One point that he's made is that the quality of a performance is based on the script supplying the necessary foundation for building a character. In his February 2010 newsletter (scroll down for the relevant material), he talks about the shortcomings of Avatar's script from an acting standpoint.
Zoe Saldana is Neytiri, the Na’vi female lead. She has been raised in a kind of New Age Garden of Eden. The Na’vi spend a lot of time tuning into trees, plants and their spiritual vibes. But what are Neytiri's personal values? The script really doesn’t say. In her first scenes, she's helping chase off those pesky humans. But then, in the second act of the script, she befriends the fake Jake avatar and gets romantic. And, at the very end of the story, she slays the dragon, Col Quaritch. You look through the script again and again, searching for clues about Neytiri's values, childhood, former love life…anything at all that might help. Not much there. She’s a Na’vi princess, that’s all, and she does what Na’vi princesses do. She is reactive to the events that happen to her. It is difficult to find her objectives. The transitions in her character don’t really work.I found this essay particularly interesting in light of James Cameron's complaints that the actors in Avatar were passed over for Oscar nominations. Cameron specifically mentioned Zoe Saldana as being ignored. Cameron's view was that the technology involved was somehow seen as cheating, but as Hooks points out, the problem was not the technology, it was the script.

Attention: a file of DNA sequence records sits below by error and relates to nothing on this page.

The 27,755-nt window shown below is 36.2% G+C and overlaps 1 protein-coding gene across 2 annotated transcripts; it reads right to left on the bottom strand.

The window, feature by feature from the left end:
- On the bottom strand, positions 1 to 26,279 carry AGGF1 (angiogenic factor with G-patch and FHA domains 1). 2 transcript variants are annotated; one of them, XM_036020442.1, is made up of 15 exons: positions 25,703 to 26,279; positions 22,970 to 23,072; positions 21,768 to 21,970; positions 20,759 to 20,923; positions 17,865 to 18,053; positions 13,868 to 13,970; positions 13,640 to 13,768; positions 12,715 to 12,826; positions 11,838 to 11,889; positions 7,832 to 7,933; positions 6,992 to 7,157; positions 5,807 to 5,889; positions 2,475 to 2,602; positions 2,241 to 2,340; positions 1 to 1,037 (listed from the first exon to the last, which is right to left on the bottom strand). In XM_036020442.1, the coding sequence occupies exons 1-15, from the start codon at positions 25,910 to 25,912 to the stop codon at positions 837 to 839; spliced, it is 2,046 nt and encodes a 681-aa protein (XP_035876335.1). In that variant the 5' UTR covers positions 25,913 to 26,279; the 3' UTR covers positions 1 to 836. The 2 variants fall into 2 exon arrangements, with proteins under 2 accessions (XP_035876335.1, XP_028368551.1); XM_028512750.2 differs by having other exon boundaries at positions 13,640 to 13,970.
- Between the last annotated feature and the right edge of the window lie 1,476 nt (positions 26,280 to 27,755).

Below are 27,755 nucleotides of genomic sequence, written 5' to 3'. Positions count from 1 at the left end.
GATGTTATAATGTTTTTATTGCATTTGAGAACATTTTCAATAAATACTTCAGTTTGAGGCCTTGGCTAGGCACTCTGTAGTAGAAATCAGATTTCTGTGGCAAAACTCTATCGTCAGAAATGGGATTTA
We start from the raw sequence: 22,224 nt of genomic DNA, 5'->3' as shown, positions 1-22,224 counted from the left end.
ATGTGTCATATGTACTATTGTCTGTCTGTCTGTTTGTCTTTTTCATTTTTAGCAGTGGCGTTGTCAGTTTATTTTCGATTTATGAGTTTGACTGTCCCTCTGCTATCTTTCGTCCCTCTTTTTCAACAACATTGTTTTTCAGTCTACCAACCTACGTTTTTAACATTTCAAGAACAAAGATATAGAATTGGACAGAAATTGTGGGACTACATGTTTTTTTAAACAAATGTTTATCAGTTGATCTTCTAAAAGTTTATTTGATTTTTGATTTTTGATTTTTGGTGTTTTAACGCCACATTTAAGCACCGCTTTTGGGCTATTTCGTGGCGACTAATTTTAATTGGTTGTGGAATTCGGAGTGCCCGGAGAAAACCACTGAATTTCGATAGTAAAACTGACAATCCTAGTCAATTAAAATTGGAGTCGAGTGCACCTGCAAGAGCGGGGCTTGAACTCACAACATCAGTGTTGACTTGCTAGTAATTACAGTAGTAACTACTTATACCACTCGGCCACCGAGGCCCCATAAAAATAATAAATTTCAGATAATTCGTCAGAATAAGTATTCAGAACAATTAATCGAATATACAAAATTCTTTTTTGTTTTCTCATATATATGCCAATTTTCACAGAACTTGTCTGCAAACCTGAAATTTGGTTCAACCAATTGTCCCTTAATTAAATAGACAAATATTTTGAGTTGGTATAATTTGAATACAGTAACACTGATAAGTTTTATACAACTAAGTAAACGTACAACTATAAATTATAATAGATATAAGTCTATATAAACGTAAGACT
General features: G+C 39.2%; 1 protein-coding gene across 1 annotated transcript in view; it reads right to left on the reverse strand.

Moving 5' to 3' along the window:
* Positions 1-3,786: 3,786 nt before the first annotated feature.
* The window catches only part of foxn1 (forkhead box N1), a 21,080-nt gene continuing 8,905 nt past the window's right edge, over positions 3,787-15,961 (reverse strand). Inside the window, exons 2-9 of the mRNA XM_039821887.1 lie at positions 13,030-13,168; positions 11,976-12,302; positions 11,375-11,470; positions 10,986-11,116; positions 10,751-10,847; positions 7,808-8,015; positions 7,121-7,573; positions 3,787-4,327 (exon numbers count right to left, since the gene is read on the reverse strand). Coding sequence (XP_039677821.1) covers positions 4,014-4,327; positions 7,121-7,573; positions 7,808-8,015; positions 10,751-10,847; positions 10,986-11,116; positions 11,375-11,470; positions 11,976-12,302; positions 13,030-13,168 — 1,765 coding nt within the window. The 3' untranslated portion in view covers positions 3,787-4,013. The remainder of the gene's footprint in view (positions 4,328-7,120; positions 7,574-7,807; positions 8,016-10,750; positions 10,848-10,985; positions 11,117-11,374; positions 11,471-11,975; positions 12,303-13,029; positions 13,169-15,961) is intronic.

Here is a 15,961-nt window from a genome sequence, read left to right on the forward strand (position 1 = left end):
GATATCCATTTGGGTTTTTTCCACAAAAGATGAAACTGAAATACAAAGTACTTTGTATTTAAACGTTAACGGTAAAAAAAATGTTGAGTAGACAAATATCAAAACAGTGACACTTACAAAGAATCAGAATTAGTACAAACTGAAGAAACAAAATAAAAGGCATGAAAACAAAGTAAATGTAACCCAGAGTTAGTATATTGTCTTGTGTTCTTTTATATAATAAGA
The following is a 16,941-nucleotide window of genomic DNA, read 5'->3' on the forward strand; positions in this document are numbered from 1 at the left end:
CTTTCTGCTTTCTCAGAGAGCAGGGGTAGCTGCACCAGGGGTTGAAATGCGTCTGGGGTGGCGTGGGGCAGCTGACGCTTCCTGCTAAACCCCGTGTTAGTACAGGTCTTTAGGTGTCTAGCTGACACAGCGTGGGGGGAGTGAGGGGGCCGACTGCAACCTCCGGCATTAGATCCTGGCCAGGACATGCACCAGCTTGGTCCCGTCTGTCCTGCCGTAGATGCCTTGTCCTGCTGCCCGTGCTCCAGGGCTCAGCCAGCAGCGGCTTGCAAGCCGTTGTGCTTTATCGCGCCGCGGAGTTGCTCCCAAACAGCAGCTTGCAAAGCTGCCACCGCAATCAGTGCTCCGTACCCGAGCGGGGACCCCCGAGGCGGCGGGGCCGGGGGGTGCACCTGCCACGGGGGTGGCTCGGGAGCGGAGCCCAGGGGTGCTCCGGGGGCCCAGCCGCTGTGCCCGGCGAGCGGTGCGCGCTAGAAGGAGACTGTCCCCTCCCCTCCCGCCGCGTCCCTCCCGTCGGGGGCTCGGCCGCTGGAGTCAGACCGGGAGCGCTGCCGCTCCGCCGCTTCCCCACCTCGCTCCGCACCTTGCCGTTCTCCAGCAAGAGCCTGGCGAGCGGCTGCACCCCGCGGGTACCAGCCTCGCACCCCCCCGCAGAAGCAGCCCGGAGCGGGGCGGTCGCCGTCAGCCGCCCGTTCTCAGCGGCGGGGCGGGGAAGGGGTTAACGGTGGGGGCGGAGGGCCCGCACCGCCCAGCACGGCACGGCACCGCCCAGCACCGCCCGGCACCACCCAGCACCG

Hooks criteria could, and should, be applied to recent animated features, many of which suffer from the same shortcomings. While animation artists are constantly asserting "story, story, story!" the truth is that their understanding of story is lacking. Too many animated films have a disconnect between personality and plot, where characters do things based on the needs of the plot rather than the needs of the character.